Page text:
BTW — why was Paul Kennedy’s book wrong? He made the classic mistake of giving both a prediction AND a date, underestimating how s l o w l y large-scale events evolve. But its too early to say he was wrong.
January 27th, 2008 at 4:47 pm
I agree. In the interest (perhaps) of making a more interesting argument, Khanna has taken emerging trends or potentialities as accomplished fact.
Kennedy, who wrote a wonderfully provocative book, is right that the concept of "imperial overstretch" represents an ever present danger for dominant powers. He (or the popularization of this thesis) was wrong to overemphasize this as a single-causation event, there are almost always a confluence of serious errors over years or decades causing a national decline. He was also incorrect as to the imminent decline of the U.S. – current policies and military spending could be radically adjusted and still leave the U.S. with overwhelming military power at it’s disposal, relative to *all* other states without even considering nuclear weapons.
Essentially, there are reasons that most declines of historical great powers are measured in centuries and not years.
January 27th, 2008 at 5:43 pm
I swear I’m posting about this today.. promise.
The reason why is, a perhaps better argument in this bent is made by the wise Kishore Mahbubani in his new book, "The New Asian Hemisphere", a eyes-wide-open look at the future. He’s hitting on a lot of areas I hope Khanna does as well, though Khanna is already off on the wrong foot by treating the EU as one of the 3 superpowers, a flawed assessment handled deftly by Mahbubani who treats the EU to a far harsher critique than even the US.
A big point Mahbubani seems to be making is that we’re running the risk of having no global leader because of the growing anti-Western ism of the rest of the world, China having no historical parallel or guidance to attempt to assume global leadership and the failure of Western policies, incoherent short-term strategy and incompetent execution, as well as the West’s loss of confidence both in itself and its abilities.
I do like this idea of the second-world though, this is probably a better slight of hand description than "Core & Gap" for helping to understand the world right now.
January 27th, 2008 at 6:31 pm
Thanks for letting me know about Mahbubani – it might be good to read to the two books in conjunction ( I did that with bios of Chiang Kai-Shek and Mao – I wanted to throw in the recent bio of Ho Chi Minh as well but it was too much). You’re right on China – at present they are a new face, asking for little beyond a guaranteed, long-term, stable commodities pipeline in return for seemingly good prices.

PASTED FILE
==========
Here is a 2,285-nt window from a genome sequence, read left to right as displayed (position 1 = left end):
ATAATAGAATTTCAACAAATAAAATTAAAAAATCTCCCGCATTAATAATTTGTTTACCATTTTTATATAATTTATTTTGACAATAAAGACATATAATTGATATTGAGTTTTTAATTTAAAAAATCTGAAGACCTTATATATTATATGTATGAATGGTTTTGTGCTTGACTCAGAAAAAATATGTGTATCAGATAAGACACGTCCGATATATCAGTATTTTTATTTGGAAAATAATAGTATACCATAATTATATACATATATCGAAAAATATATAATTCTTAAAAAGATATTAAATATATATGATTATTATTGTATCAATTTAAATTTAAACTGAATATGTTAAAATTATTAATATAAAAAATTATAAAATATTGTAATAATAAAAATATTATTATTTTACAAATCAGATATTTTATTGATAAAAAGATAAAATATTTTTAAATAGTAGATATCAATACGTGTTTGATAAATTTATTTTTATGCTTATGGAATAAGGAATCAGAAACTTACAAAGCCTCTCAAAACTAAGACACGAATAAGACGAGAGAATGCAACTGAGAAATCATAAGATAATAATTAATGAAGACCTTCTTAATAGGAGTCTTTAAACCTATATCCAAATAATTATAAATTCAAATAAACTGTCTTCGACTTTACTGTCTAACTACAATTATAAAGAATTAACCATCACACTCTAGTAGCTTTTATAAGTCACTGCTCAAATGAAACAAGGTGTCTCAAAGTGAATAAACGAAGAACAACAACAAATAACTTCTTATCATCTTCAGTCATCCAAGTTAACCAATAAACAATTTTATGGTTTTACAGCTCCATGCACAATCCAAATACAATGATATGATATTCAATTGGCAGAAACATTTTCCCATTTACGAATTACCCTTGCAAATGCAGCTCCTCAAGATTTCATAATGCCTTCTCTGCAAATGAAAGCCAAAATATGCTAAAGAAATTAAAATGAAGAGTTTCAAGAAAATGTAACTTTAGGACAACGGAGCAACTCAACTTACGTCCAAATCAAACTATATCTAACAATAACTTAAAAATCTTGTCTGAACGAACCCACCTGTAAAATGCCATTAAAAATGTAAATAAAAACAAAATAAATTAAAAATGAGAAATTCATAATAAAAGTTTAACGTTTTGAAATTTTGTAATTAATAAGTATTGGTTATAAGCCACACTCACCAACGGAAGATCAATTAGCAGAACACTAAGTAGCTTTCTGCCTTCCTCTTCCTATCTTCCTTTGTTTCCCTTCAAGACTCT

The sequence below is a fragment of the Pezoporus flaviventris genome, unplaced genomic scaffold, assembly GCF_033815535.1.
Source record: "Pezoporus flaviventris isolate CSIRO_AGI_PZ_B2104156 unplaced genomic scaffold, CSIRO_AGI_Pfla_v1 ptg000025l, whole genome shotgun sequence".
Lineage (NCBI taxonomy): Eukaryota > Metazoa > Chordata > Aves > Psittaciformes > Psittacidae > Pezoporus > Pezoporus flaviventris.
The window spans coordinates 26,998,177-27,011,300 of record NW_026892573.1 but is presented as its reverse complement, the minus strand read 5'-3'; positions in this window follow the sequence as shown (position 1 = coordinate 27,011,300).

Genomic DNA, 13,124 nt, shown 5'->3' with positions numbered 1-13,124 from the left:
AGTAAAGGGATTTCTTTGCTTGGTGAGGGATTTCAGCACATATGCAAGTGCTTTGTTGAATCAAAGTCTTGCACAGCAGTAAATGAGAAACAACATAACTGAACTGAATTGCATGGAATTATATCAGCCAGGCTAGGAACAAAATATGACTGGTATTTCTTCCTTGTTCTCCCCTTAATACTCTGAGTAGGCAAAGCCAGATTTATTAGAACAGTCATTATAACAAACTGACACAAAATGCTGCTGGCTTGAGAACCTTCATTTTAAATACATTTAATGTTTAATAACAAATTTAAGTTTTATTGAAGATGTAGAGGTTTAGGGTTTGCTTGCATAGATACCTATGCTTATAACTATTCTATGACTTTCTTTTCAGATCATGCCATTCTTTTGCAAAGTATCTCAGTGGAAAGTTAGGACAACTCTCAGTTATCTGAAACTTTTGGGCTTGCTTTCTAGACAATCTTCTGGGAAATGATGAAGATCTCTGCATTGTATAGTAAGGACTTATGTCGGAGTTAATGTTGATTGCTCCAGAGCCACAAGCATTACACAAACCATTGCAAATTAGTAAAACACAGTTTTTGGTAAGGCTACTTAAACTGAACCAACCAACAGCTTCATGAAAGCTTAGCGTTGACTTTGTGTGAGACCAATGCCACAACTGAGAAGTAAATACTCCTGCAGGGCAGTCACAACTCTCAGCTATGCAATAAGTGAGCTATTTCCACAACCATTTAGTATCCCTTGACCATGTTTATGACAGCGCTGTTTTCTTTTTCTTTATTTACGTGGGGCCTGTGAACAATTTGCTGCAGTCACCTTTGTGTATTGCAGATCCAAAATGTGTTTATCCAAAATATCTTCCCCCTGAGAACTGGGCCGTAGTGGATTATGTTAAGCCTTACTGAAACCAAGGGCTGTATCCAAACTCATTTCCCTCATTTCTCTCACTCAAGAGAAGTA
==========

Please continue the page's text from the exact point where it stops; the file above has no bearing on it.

Well, quite frankly, the oil deals originally offered by the Brits and Americans in the Gulf via Anglo-Persian and Aramco seemed good at the time too. And they were. Back then. That perception of a "good deal"changes with the market and the increasing sophistication of the local population that will start to demand spot market rates, not ones that are effectively advantageous futures purchases by China.
January 27th, 2008 at 9:23 pm
I’m always wary of extrapolations to the future. No trend stays a straight line forever, and it’s usually a whole lot less than that. I also usually disagree with directions of one or more trend and lose interest. I find it a lot more fun and instructive to assume one counterfactual in the past and try to figure out how the trends (which we know) worked out with that one factor changed. So I won’t be buying this book.
But, to allow the writer his conceit, we shall assume that his future trends stand. [As I read through, I find it harder and harder to suppress all my disagreements. Aggggghhhh. Biting my tongue.]
The concept of Europe staging a long-term buyout of Russia is amusing, but I’m not sure accurate. It’s a Friedmanesque conceit, to be sure. Does Europe really want to own Russia? And what will happen if Putin nationalizes their investments? Not too far from some of his recent actions. I think that it’s not at all clear who will wind up in charge of what, and Putin isn’t about to join the European Union unless he gets a really good deal, like some of his Near Abroad properly (as he sees it) neutralized.
And, speaking of EU enlargement, right now they’re having a hard time digesting what they’ve got. Poland seems to be settling into a more EU-mindset, but things are pretty wild and woolly in Romania and Bulgaria. For this reason and many more, it will be some time before Turkey’s bid for membership begins to move. And Ukraine? See the discussion of Russia above. I’m not sure what other nations are looking to join any time soon, although the EU’s history has certainly been positive in spreading its governance, or at least its economic zone. You can see that there are all sorts of assumptions and if’s, and’s and but’s where I differ from Khanna’s trends on this set of subjects.